Professor Dawn Brooker is the Director of the Association for Dementia Studies and researches how lived experience, research and care-practice come together. Dawn is a clinical psychologist and was mentored by Professor Tom Kitwood, since his death she was invited to take his work on Dementia Care Mapping. Dawn spoke about developing Meeting Centres for people living with dementia and care-partners. Research shows the positive effects of psychosocial interventions for people with dementia as well as gaps in care and support for people with dementia and care-partners living in the community. Meeting Centres provide practical help and emotional and social support; they are local, friendly and connect people to each other and their sense of community (Access the report here). Centres help people adapt and adjust to living with dementia and being a care-partner practically, socially and emotionally.
After a busy, buzzing lunch, we settled into our afternoon workshop led by Cormac Russell. Cormac is Managing Director of Nurture Development and a faculty member of the Assets Based Community Development Institute at Northwestern University, Chicago. Over 20 years, Cormac has worked in over 30 countries and is passionate about change driven and led by communities and citizen-centred democracy. In the workshop, we told each other stories about community and what it meant for us. Alison spoke about making friends waiting for the bus; Fiona told us about her Dad who brought the neighbour’s washing in when it rained and explaining this to new neighbours when he’d moved house. We talked about how everyone matters and has a gift to give and how the way we treat each other makes all the difference.
We agreed that how we treat each other in our community makes a big difference to our quality of life, health and well being. This is bigger than dementia, it’s about everyone feeling included, valued and respected. Our experience of daily life and academic research show that feeling part of a community, connected and respected is good for our hearts and souls and brains. We talked about how accessible, helpful services that helped us stay active and involved made a big difference and change lives.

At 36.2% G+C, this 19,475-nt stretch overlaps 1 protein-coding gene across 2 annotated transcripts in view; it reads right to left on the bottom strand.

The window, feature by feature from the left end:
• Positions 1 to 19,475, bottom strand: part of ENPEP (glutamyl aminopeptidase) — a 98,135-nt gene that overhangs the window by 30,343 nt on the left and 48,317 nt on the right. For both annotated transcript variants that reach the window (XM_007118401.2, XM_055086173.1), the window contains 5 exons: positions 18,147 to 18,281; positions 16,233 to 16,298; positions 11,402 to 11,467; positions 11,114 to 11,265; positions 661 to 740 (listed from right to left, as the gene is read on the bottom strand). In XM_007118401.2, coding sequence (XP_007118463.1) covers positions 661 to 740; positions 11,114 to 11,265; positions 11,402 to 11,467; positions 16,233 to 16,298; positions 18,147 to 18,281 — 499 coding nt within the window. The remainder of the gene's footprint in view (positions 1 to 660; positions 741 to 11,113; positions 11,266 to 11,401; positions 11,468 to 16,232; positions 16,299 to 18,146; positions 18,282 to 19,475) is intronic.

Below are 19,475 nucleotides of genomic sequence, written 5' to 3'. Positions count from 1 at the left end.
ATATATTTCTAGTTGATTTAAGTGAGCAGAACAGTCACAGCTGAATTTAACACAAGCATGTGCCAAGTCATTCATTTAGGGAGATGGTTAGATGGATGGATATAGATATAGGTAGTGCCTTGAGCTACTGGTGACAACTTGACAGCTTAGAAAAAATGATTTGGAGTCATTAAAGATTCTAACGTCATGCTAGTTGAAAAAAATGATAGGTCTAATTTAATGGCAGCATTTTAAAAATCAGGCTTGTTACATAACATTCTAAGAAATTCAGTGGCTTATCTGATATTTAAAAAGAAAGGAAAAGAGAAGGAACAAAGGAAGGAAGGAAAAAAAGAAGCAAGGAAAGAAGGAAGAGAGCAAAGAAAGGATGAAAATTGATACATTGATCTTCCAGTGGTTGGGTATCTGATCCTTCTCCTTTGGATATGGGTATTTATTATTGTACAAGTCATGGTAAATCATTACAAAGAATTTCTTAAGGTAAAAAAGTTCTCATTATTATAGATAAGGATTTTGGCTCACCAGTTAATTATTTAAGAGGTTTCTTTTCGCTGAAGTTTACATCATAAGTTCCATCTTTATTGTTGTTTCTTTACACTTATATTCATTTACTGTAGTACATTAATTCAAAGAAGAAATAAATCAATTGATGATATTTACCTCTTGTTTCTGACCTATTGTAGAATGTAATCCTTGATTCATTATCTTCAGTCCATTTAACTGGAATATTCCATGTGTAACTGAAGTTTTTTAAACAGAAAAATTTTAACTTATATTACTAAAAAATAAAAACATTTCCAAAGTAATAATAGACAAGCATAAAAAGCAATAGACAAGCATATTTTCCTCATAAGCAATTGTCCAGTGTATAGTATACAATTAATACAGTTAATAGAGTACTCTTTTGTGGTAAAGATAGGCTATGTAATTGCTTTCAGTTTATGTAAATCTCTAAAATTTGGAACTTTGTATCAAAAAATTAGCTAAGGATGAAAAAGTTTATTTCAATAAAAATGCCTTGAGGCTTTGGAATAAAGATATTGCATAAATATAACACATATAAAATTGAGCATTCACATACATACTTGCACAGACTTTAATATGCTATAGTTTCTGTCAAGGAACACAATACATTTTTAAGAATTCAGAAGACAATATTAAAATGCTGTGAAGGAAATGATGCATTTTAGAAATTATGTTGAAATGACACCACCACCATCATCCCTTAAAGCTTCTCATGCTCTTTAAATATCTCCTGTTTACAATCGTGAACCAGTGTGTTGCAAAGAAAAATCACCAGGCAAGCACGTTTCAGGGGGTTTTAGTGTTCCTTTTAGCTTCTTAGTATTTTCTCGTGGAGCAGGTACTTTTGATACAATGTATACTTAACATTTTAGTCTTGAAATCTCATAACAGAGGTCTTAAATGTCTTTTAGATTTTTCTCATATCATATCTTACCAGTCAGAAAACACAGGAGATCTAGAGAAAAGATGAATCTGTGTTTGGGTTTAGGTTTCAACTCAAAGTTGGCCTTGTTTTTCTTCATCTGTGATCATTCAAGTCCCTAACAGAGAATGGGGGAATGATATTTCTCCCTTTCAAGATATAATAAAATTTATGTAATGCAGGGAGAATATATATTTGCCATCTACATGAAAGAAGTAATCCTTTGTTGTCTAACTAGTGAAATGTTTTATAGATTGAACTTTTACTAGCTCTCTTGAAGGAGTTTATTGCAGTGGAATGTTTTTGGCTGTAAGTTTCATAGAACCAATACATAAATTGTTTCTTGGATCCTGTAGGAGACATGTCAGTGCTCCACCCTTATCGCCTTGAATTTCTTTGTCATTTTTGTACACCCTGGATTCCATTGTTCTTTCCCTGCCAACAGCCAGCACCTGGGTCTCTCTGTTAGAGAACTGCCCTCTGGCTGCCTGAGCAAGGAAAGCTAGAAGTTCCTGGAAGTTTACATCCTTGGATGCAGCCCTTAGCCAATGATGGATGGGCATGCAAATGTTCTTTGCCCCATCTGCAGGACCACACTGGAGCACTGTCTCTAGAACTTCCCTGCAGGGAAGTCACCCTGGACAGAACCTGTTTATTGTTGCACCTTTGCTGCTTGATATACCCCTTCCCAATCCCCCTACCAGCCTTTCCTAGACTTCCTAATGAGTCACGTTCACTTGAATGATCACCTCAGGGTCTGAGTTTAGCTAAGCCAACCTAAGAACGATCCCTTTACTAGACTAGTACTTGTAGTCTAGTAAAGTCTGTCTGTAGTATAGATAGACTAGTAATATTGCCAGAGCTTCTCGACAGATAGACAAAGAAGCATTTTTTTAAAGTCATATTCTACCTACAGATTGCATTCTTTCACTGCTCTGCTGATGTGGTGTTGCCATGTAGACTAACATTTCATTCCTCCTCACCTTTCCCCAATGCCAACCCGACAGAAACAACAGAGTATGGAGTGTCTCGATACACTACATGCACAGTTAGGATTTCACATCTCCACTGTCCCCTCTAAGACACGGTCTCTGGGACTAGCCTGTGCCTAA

Here are some of the comments we got back:
“Thank you so much for the very inspiring meeting. It was a manifestation of the shifting paradigms. The day will have consequences for my future work.”
“I was struck by how strong a sense of community there was in the room and the sense of solidarity and affection was palpable.”
“The minute when Ted stood up was a very special one…. ’magic moments’ of supporting people with dementia to find their voice…And Agnes, as always … wonderful – quietly looking after people, making them feel welcome, inspiring but never daunting, full of love – you have so many gifts!”
“I got so much out of the two days; learned so much about myself and was given the ability to look at my neighbourhood and community through a different lens.”
“It was a wonderful experience being there. Cannot wait to get more involved”
“What an amazing day in so many ways. So much inspiration, joy, hope and understanding which brought on a few tears for me. I loved the speakers and so enjoyed listening to people and sharing experiences . I love, love ABCD Well done!!!! “
We left the day with work to do! We’re looking forward to working with our Friendship groups, communities, East Lothian Council and the East Lothian Health and Social Care Partnership to make change happen.
We’ve started to use what we learnt from the day already. If you want to get involved, get in touch. You can sign up for our newsletter here.
Thank you to everyone who came along to the event and helped us organise and run it. A massive thank you to people from communities and organisations across East Lothian who came along and gave of their time, enthusiasm and experience so generously. To SUII for funding and organisation. Stirling and Strathclyde Universities for working with us and supporting a rather unconventional event. To DEEP for supporting people with dementia to get involved and have their voice, To your wonderful speakers who inspired us and learnt with us and the Maitlandfeld House Hotel who were so helpful and flexible all along.